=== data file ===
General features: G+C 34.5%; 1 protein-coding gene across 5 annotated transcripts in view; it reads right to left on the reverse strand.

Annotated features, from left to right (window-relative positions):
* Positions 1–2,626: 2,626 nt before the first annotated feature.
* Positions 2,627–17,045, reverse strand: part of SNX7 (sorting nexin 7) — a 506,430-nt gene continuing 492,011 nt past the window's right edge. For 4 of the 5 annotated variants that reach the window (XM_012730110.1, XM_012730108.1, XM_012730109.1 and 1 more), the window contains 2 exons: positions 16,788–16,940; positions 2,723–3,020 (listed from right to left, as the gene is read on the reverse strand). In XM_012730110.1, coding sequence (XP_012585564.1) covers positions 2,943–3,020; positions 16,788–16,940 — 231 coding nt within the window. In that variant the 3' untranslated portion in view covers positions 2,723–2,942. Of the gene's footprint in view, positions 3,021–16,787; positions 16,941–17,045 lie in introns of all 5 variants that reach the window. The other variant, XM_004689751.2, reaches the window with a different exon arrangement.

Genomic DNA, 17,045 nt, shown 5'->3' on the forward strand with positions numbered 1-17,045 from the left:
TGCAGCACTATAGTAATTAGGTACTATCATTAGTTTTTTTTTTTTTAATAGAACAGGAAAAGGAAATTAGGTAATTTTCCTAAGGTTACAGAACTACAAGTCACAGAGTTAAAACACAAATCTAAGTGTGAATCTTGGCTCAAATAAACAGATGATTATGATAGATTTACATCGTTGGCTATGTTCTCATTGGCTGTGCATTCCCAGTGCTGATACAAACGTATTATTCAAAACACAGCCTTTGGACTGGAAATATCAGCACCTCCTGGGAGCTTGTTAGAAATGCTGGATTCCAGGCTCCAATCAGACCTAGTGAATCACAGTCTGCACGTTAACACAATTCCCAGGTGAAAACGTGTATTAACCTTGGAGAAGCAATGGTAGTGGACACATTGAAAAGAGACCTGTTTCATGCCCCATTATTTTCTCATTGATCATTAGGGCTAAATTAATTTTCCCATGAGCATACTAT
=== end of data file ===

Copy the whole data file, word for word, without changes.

General features: G+C 34.5%; 1 protein-coding gene across 5 annotated transcripts in view; it reads right to left on the reverse strand.

Annotated features, from left to right (window-relative positions):
* Positions 1–2,626: 2,626 nt before the first annotated feature.
* Positions 2,627–17,045, reverse strand: part of SNX7 (sorting nexin 7) — a 506,430-nt gene continuing 492,011 nt past the window's right edge. For 4 of the 5 annotated variants that reach the window (XM_012730110.1, XM_012730108.1, XM_012730109.1 and 1 more), the window contains 2 exons: positions 16,788–16,940; positions 2,723–3,020 (listed from right to left, as the gene is read on the reverse strand). In XM_012730110.1, coding sequence (XP_012585564.1) covers positions 2,943–3,020; positions 16,788–16,940 — 231 coding nt within the window. In that variant the 3' untranslated portion in view covers positions 2,723–2,942. Of the gene's footprint in view, positions 3,021–16,787; positions 16,941–17,045 lie in introns of all 5 variants that reach the window. The other variant, XM_004689751.2, reaches the window with a different exon arrangement.

Genomic DNA, 17,045 nt, shown 5'->3' on the forward strand with positions numbered 1-17,045 from the left:
TGCAGCACTATAGTAATTAGGTACTATCATTAGTTTTTTTTTTTTTAATAGAACAGGAAAAGGAAATTAGGTAATTTTCCTAAGGTTACAGAACTACAAGTCACAGAGTTAAAACACAAATCTAAGTGTGAATCTTGGCTCAAATAAACAGATGATTATGATAGATTTACATCGTTGGCTATGTTCTCATTGGCTGTGCATTCCCAGTGCTGATACAAACGTATTATTCAAAACACAGCCTTTGGACTGGAAATATCAGCACCTCCTGGGAGCTTGTTAGAAATGCTGGATTCCAGGCTCCAATCAGACCTAGTGAATCACAGTCTGCACGTTAACACAATTCCCAGGTGAAAACGTGTATTAACCTTGGAGAAGCAATGGTAGTGGACACATTGAAAAGAGACCTGTTTCATGCCCCATTATTTTCTCATTGATCATTAGGGCTAAATTAATTTTCCCATGAGCATACTAT